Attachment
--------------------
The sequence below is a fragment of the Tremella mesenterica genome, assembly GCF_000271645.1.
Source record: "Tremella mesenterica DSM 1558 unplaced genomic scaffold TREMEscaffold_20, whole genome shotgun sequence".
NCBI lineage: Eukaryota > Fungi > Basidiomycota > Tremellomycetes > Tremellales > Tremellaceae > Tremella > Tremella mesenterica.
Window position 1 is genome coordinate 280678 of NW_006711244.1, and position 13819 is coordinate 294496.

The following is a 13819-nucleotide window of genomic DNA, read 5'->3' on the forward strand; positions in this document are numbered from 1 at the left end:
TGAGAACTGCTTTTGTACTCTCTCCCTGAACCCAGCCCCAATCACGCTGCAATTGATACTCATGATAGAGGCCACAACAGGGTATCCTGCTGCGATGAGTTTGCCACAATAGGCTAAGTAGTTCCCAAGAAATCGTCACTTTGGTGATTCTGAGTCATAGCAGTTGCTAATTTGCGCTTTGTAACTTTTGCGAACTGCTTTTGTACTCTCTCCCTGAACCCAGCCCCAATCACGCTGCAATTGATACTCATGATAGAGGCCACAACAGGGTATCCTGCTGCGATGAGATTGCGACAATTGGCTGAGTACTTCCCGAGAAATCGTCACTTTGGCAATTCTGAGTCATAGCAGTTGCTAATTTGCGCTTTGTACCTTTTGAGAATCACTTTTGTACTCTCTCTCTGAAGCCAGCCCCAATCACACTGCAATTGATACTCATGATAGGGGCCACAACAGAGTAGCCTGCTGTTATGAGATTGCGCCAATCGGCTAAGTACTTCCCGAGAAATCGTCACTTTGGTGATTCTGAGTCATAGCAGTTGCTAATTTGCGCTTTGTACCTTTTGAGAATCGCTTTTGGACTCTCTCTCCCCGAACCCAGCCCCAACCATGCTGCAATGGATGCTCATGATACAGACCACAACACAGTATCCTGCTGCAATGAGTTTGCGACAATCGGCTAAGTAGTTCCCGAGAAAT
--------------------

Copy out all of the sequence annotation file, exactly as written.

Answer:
The sequence below is a fragment of the Tremella mesenterica genome, assembly GCF_000271645.1.
Source record: "Tremella mesenterica DSM 1558 unplaced genomic scaffold TREMEscaffold_20, whole genome shotgun sequence".
NCBI lineage: Eukaryota > Fungi > Basidiomycota > Tremellomycetes > Tremellales > Tremellaceae > Tremella > Tremella mesenterica.
Window position 1 is genome coordinate 280678 of NW_006711244.1, and position 13819 is coordinate 294496.

The following is a 13819-nucleotide window of genomic DNA, read 5'->3' on the forward strand; positions in this document are numbered from 1 at the left end:
TGAGAACTGCTTTTGTACTCTCTCCCTGAACCCAGCCCCAATCACGCTGCAATTGATACTCATGATAGAGGCCACAACAGGGTATCCTGCTGCGATGAGTTTGCCACAATAGGCTAAGTAGTTCCCAAGAAATCGTCACTTTGGTGATTCTGAGTCATAGCAGTTGCTAATTTGCGCTTTGTAACTTTTGCGAACTGCTTTTGTACTCTCTCCCTGAACCCAGCCCCAATCACGCTGCAATTGATACTCATGATAGAGGCCACAACAGGGTATCCTGCTGCGATGAGATTGCGACAATTGGCTGAGTACTTCCCGAGAAATCGTCACTTTGGCAATTCTGAGTCATAGCAGTTGCTAATTTGCGCTTTGTACCTTTTGAGAATCACTTTTGTACTCTCTCTCTGAAGCCAGCCCCAATCACACTGCAATTGATACTCATGATAGGGGCCACAACAGAGTAGCCTGCTGTTATGAGATTGCGCCAATCGGCTAAGTACTTCCCGAGAAATCGTCACTTTGGTGATTCTGAGTCATAGCAGTTGCTAATTTGCGCTTTGTACCTTTTGAGAATCGCTTTTGGACTCTCTCTCCCCGAACCCAGCCCCAACCATGCTGCAATGGATGCTCATGATACAGACCACAACACAGTATCCTGCTGCAATGAGTTTGCGACAATCGGCTAAGTAGTTCCCGAGAAAT